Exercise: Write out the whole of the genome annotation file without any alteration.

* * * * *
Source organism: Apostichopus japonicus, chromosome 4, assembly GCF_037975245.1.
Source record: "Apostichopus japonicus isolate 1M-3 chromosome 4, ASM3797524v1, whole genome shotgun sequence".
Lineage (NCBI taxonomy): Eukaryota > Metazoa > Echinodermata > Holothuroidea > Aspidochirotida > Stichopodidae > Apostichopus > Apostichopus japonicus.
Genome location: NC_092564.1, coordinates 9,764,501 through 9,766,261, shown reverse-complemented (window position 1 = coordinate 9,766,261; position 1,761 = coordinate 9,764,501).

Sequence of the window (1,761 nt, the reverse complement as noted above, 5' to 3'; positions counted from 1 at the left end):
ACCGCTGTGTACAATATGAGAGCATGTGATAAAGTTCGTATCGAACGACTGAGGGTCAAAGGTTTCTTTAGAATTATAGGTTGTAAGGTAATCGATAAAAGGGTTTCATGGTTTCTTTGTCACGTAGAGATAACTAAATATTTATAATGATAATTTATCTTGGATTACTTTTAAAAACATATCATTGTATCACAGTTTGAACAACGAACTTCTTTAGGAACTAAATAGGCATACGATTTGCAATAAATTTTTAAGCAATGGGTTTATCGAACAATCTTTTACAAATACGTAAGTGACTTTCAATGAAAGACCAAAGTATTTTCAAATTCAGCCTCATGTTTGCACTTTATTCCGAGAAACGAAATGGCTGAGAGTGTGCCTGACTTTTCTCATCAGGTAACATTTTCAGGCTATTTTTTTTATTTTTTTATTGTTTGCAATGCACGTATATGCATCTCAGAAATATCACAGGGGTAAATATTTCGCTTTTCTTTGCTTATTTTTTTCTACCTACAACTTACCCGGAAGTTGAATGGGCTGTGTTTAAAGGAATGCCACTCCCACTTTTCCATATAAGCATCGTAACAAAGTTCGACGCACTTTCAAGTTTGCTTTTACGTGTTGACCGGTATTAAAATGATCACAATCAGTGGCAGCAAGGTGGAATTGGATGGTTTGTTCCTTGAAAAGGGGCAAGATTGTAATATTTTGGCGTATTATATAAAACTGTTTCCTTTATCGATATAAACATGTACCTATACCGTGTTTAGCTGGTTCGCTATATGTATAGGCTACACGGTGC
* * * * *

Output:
Source organism: Apostichopus japonicus, chromosome 4, assembly GCF_037975245.1.
Source record: "Apostichopus japonicus isolate 1M-3 chromosome 4, ASM3797524v1, whole genome shotgun sequence".
Lineage (NCBI taxonomy): Eukaryota > Metazoa > Echinodermata > Holothuroidea > Aspidochirotida > Stichopodidae > Apostichopus > Apostichopus japonicus.
Genome location: NC_092564.1, coordinates 9,764,501 through 9,766,261, shown reverse-complemented (window position 1 = coordinate 9,766,261; position 1,761 = coordinate 9,764,501).

Sequence of the window (1,761 nt, the reverse complement as noted above, 5' to 3'; positions counted from 1 at the left end):
ACCGCTGTGTACAATATGAGAGCATGTGATAAAGTTCGTATCGAACGACTGAGGGTCAAAGGTTTCTTTAGAATTATAGGTTGTAAGGTAATCGATAAAAGGGTTTCATGGTTTCTTTGTCACGTAGAGATAACTAAATATTTATAATGATAATTTATCTTGGATTACTTTTAAAAACATATCATTGTATCACAGTTTGAACAACGAACTTCTTTAGGAACTAAATAGGCATACGATTTGCAATAAATTTTTAAGCAATGGGTTTATCGAACAATCTTTTACAAATACGTAAGTGACTTTCAATGAAAGACCAAAGTATTTTCAAATTCAGCCTCATGTTTGCACTTTATTCCGAGAAACGAAATGGCTGAGAGTGTGCCTGACTTTTCTCATCAGGTAACATTTTCAGGCTATTTTTTTTATTTTTTTATTGTTTGCAATGCACGTATATGCATCTCAGAAATATCACAGGGGTAAATATTTCGCTTTTCTTTGCTTATTTTTTTCTACCTACAACTTACCCGGAAGTTGAATGGGCTGTGTTTAAAGGAATGCCACTCCCACTTTTCCATATAAGCATCGTAACAAAGTTCGACGCACTTTCAAGTTTGCTTTTACGTGTTGACCGGTATTAAAATGATCACAATCAGTGGCAGCAAGGTGGAATTGGATGGTTTGTTCCTTGAAAAGGGGCAAGATTGTAATATTTTGGCGTATTATATAAAACTGTTTCCTTTATCGATATAAACATGTACCTATACCGTGTTTAGCTGGTTCGCTATATGTATAGGCTACACGGTGC